Econ­omy on lips of many

Daily Nation (Barbados) - - Front Page - By Shawn Cum­ber­batch

As 2017 draws to a close, one can­not help but re­flect on the year that was and all it had to offer.

To­day we con­tinue with our year in re­view se­ries fo­cus­ing on The Econ­omy – The Is­sue of the Year. There is one ma­jor rea­son Bar­ba­di­ans will be ea­ger to see the back of 2017.

The last 12 months have been ex­tremely chal­leng­ing eco­nom­i­cally.

Or­di­nar­ily, dis­cus­sions about gross do­mes­tic prod­uct, fis­cal deficits, mount­ing debt, and fall­ing in­ter­na­tional re­serves do not in­ter­est the av­er­age cit­i­zen.

This year was dif­fer­ent. Ba­jans felt the econ­omy’s stag­na­tion in their pock­ets via in­creased taxation, higher prices, and over­all re­duced spend­ing power. It there­fore had their full at­ten­tion.

In Jan­uary, Cen­tral Bank Gov­er­nor Dr Delisle Wor­rell re­ported that the econ­omy grew by 1.6 per cent in 2016. He also said the out­look for eco­nomic growth in 2017 was “en­cour­ag­ing”. Tourism and con­struc­tion led the way.

No one could have pre­dicted what would hap­pen next. Wor­rell was fired by Min­is­ter of Finance Chris Sinck­ler the next month, re­port­edly af­ter be­ing at log­ger­heads with mem­bers of the bank’s board. His at­tempt to save his job in court failed.

Wor­rell’s for­mer deputy Cle­vis­ton Haynes re­placed him on an act­ing ba­sis soon af­ter. Shift­ing from his pre­de­ces­sor’s poli­cies, Haynes im­me­di­ately restarted Cen­tral Bank quar­terly press con­fer­ences fol­low­ing a three-year hia­tus. He said Gov­ern­ment could no longer de­pend on the bank to cre­ate money for its use. He placed more of the bur­den on com­mer­cial banks,

Cle­vis­ton Haynes: Act­ing Cen­tral Bank Gov­er­nor. (FP)

com­pelling them to buy more Gov­ern­ment pa­per.

Un­for­tu­nately for Bar­ba­dos, the is­land suf­fered another credit rat­ing down­grade soon af­ter Haynes took of­fice. Moody’s In­vestors Ser­vice is­sued the down­grade. Six months later, Stan­dard & Poor’s fol­lowed suit, the over­all 20th credit rat­ing down­grade Bar­ba­dos suf­fered in the last nine years.

Un­known to Ba­jans, Haynes’ pol­icy changes and the first credit rat­ing down­grade fore­shad­owed the bit­ter medicine that was to come. Noth­ing left as bad a taste in the mouth of the pop­u­la­tion more than the con­tro­ver­sial Na­tional So­cial Re­spon­si­bil­ity Levy (NSRL).

Sinck­ler de­liv­ered his Bud­get at the end of May. Con­tin­u­ing his pref­er­ence for rev­enue-rais­ing mea­sures over spend­ing cuts, the min­is­ter an­nounced an in­crease in the NSRL from two per cent to ten per cent. On top of that, and with con­cerns about dwin­dling for­eign re­serves in­ten­si­fy­ing, he also in­tro­duced a two per cent fee on all for­eign ex­change trans­ac­tions, and in­creased the ex­cise tax on fuel.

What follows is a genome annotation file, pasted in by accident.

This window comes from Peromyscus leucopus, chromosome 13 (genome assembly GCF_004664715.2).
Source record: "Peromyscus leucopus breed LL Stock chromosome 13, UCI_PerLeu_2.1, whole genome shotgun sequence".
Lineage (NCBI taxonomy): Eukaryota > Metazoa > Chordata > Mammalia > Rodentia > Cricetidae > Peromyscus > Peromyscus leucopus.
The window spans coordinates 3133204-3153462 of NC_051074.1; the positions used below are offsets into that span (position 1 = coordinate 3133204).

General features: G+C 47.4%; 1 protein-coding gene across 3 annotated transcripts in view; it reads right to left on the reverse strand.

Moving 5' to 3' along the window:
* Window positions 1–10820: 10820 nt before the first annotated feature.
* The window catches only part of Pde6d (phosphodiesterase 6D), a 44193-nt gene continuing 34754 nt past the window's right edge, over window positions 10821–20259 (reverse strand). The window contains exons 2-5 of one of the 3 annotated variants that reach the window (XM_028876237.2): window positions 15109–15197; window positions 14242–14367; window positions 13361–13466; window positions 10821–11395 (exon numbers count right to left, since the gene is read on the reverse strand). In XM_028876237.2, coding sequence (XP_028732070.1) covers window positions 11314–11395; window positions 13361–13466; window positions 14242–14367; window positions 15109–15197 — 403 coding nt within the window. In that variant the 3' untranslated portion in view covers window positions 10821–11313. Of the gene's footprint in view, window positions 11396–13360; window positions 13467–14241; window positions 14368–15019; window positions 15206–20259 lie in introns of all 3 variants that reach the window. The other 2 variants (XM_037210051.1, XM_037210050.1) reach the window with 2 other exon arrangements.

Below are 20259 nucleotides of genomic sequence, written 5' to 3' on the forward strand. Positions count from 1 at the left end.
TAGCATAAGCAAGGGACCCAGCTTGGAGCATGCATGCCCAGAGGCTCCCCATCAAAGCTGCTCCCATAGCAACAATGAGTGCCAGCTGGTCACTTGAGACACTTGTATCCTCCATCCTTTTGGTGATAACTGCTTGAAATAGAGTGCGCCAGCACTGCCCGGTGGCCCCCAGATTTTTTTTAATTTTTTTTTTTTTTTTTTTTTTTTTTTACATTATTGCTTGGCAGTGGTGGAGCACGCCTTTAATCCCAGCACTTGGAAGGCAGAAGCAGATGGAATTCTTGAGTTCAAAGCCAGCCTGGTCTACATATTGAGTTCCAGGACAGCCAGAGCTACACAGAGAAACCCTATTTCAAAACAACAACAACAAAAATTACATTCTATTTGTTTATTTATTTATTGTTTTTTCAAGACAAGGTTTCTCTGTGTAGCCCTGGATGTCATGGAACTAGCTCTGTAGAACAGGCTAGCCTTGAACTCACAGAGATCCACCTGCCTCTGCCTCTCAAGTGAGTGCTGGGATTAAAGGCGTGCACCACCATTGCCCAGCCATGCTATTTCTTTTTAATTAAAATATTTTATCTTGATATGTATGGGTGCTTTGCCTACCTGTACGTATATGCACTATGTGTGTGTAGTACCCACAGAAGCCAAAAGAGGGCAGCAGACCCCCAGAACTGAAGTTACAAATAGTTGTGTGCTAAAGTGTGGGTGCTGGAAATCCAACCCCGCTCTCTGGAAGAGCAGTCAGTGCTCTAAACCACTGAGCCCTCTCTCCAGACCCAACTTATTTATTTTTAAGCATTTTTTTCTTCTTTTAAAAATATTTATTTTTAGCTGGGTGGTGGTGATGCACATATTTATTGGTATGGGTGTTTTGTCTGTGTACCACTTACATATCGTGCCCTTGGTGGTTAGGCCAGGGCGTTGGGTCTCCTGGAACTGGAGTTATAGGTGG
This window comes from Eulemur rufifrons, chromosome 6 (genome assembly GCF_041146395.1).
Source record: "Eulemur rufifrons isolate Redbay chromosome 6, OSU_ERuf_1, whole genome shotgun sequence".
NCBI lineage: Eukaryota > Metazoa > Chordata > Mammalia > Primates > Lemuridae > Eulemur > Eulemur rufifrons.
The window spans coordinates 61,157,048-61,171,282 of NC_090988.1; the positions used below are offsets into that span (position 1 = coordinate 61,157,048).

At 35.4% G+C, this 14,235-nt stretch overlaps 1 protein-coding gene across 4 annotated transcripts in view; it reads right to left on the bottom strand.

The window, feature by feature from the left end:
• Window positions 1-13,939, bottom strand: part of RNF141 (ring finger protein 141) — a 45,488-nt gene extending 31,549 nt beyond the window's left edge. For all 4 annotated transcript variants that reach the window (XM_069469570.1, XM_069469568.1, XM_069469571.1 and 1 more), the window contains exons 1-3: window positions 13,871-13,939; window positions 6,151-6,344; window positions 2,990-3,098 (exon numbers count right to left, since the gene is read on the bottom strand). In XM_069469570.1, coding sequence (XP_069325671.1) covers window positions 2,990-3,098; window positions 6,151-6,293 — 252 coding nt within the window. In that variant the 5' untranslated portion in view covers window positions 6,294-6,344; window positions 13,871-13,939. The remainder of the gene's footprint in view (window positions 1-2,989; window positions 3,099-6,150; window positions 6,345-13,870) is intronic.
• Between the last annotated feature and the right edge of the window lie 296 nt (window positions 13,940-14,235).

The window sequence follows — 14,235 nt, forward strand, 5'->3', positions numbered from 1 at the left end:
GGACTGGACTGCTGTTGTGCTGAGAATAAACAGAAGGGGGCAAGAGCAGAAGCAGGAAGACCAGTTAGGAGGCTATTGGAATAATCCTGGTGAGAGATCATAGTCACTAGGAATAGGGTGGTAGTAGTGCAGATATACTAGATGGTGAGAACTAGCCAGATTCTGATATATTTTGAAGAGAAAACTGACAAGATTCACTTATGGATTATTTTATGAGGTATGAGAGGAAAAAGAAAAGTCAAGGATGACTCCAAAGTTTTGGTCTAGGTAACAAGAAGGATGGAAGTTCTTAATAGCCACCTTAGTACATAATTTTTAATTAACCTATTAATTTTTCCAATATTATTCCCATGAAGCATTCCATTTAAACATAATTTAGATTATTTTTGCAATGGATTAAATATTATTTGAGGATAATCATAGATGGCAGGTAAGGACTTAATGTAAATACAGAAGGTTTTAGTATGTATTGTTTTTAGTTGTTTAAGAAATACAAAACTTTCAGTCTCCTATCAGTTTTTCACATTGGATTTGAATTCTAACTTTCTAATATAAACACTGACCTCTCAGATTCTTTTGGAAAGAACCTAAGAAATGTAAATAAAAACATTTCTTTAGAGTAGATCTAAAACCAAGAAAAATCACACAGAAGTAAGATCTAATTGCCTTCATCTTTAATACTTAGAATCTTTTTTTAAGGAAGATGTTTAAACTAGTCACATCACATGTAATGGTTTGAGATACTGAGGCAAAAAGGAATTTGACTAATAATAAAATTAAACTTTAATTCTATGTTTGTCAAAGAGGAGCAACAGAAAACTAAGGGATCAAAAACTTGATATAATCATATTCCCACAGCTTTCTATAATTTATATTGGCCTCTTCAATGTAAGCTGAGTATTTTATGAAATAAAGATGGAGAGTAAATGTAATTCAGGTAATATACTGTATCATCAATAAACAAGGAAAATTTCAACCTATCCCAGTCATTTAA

The im­pact of the Bud­get would be felt from then un­til the end of the year for more than one rea­son. It included the pro­posed sale of the state-owned Bar­ba­dos Na­tional Ter­mi­nal Company Lim­ited (BNTCL) and Hil­ton Bar­ba­dos ho­tel. Both were key to shoring up the for­eign re­serves.

The Fair Trad­ing Com­mis­sion said no to the BNTCL sale as ap­plied for, say­ing it would be com­pet­i­tive. There were also con­cerns about the sale of the Hil­ton, re­port­edly for a price be­low what Sinck­ler ini­tially an­nounced and at the risk of a fi­nan­cial loss to the Na­tional In­sur­ance Scheme.

If the in­creased aus­ter­ity and con­cerns about for­eign re­serves left Bar­ba­di­ans wor­ried, the NSRL in par­tic­u­lar left the pri­vate sec­tor and trade union move­ment fum­ing. So much so that labour and cap­i­tal staged a protest march through Bridgetown. In the end, there was no roll back of NSRL. The lone con­ces­sion was a re­moval of the im­po­si­tion from a bas­ket of con­sumer items.

Amid all of this, trade unions ag­i­tated for a pay in­crease for pub­lic sec­tor work­ers, their first in about eight years. Gov­ern­ment re­sisted such an in­crease and the Cen­tral Bank said the econ­omy could not bear it.

Through­out the year, there was no short­age of ad­vice for the Fre­un­del Stu­art ad­min­is­tra­tion on how to fix its fi­nances and the econ­omy. The mes­sage from lo­cal econ­o­mists and in­sti­tu­tions such as the Caribbean De­vel­op­ment Bank, In­ter-amer­i­can De­vel­op­ment Bank, In­ter­na­tional Mon­e­tary Fund (IMF), Eco­nomic Com­mis­sion for Latin America and the Caribbean was that Gov­ern­ment needed to do more.

Af­ter his fir­ing, Wor­rell also con­tin­ued to give his own ad­vice. It Con­tin­ued on next page.

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